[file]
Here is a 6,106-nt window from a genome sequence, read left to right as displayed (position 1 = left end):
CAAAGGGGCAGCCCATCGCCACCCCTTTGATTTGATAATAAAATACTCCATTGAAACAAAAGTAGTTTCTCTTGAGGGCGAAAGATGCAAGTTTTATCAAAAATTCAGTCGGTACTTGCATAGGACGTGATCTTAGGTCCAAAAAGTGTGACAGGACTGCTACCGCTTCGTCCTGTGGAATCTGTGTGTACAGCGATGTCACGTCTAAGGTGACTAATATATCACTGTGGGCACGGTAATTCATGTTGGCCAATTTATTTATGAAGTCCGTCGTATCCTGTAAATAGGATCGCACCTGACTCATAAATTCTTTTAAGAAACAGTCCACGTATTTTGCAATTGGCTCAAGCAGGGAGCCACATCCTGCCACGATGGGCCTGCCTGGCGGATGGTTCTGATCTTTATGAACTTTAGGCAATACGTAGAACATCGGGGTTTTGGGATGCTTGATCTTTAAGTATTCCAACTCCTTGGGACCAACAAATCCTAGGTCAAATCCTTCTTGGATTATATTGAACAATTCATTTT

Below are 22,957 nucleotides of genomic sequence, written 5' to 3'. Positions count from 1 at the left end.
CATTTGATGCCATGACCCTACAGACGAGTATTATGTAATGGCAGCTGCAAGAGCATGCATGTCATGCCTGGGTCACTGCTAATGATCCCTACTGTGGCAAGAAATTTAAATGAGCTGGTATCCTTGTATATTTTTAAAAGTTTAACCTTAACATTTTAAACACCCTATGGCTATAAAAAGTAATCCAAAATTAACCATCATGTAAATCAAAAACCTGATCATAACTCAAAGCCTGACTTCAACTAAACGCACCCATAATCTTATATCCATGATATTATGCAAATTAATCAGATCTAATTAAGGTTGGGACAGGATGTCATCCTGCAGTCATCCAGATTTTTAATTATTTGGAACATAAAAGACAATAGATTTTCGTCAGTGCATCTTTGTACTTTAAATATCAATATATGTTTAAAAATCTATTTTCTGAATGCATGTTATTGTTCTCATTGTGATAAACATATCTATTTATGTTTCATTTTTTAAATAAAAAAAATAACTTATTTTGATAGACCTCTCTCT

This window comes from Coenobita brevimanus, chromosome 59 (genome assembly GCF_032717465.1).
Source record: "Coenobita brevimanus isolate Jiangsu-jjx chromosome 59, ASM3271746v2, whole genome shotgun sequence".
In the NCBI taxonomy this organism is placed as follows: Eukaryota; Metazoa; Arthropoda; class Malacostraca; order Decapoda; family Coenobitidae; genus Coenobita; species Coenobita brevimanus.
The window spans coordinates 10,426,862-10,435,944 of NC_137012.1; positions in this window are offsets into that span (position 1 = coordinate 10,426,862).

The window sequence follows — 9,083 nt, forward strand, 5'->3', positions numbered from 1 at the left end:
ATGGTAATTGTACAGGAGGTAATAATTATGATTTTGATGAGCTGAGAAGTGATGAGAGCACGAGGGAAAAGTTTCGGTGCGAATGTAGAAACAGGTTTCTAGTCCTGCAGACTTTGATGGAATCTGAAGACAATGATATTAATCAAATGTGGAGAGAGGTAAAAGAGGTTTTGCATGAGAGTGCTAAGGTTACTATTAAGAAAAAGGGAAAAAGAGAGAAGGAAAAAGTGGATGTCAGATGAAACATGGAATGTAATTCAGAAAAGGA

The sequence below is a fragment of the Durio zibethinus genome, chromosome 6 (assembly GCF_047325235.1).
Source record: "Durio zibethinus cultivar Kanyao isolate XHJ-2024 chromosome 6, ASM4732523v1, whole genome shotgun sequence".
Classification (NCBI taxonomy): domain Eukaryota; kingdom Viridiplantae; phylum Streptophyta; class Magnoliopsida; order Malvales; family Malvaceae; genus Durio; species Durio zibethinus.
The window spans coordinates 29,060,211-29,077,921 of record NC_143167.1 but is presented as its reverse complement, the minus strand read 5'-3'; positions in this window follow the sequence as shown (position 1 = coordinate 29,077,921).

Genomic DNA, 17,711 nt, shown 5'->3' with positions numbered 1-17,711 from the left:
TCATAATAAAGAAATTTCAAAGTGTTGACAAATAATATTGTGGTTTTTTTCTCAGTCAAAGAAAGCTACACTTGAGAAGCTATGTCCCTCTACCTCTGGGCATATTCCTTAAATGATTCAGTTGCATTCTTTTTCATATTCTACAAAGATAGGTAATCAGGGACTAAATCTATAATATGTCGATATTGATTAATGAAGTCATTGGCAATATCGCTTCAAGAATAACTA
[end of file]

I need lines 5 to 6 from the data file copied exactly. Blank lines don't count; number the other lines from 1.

This window comes from Coenobita brevimanus, chromosome 59 (genome assembly GCF_032717465.1).
Source record: "Coenobita brevimanus isolate Jiangsu-jjx chromosome 59, ASM3271746v2, whole genome shotgun sequence".